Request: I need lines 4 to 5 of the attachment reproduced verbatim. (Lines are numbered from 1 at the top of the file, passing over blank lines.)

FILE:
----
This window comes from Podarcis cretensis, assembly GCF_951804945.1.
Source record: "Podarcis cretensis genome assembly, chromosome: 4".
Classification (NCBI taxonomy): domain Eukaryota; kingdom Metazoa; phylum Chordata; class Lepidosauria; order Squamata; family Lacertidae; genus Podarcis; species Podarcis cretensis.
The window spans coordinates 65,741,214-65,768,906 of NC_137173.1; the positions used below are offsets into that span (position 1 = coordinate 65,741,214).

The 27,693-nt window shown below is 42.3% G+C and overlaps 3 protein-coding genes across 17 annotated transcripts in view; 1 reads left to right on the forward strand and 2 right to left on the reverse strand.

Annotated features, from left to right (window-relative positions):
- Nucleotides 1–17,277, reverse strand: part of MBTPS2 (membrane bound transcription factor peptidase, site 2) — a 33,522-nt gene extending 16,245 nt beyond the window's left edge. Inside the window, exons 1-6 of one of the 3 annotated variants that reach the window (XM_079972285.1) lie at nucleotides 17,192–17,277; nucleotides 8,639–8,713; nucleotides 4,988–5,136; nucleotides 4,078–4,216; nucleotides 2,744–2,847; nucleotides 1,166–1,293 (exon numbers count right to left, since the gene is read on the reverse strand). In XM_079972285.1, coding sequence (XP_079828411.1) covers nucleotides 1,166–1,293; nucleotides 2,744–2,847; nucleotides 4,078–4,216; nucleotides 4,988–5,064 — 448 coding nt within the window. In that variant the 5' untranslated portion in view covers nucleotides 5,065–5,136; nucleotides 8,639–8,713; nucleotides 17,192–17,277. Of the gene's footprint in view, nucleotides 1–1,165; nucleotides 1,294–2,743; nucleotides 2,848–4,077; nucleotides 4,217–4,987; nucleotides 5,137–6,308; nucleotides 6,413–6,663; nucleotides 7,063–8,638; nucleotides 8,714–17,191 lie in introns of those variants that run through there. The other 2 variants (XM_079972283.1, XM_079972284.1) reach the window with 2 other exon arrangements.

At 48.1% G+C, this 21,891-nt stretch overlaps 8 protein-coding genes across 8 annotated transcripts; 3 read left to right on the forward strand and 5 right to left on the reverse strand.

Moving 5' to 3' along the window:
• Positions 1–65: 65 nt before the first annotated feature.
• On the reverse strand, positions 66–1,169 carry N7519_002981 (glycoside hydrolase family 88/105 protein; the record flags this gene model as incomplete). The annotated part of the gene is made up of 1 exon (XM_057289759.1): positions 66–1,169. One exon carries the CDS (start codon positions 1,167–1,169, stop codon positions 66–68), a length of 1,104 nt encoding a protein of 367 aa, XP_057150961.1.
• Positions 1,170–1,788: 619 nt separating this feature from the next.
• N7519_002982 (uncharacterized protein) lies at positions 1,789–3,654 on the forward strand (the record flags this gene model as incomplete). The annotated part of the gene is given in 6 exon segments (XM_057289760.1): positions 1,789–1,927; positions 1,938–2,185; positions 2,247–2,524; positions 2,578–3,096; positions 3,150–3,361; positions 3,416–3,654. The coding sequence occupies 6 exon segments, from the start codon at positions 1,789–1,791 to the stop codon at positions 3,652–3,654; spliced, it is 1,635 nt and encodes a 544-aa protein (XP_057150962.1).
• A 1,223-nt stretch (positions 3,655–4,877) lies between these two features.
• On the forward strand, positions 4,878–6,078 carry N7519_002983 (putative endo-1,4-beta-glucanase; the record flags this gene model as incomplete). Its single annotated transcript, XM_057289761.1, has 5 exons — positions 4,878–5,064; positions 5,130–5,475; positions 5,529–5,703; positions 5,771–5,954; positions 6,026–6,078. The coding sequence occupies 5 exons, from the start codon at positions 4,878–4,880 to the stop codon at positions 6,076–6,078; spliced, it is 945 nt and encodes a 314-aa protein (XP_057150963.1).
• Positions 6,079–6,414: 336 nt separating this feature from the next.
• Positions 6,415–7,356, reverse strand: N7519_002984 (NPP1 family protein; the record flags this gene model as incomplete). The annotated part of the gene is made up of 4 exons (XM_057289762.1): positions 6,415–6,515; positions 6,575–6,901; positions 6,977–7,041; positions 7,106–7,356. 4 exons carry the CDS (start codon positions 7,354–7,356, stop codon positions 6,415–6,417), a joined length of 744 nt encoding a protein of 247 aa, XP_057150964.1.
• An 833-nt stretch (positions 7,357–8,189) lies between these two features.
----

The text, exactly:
The window spans coordinates 65,741,214-65,768,906 of NC_137173.1; the positions used below are offsets into that span (position 1 = coordinate 65,741,214).

The 27,693-nt window shown below is 42.3% G+C and overlaps 3 protein-coding genes across 17 annotated transcripts in view; 1 reads left to right on the forward strand and 2 right to left on the reverse strand.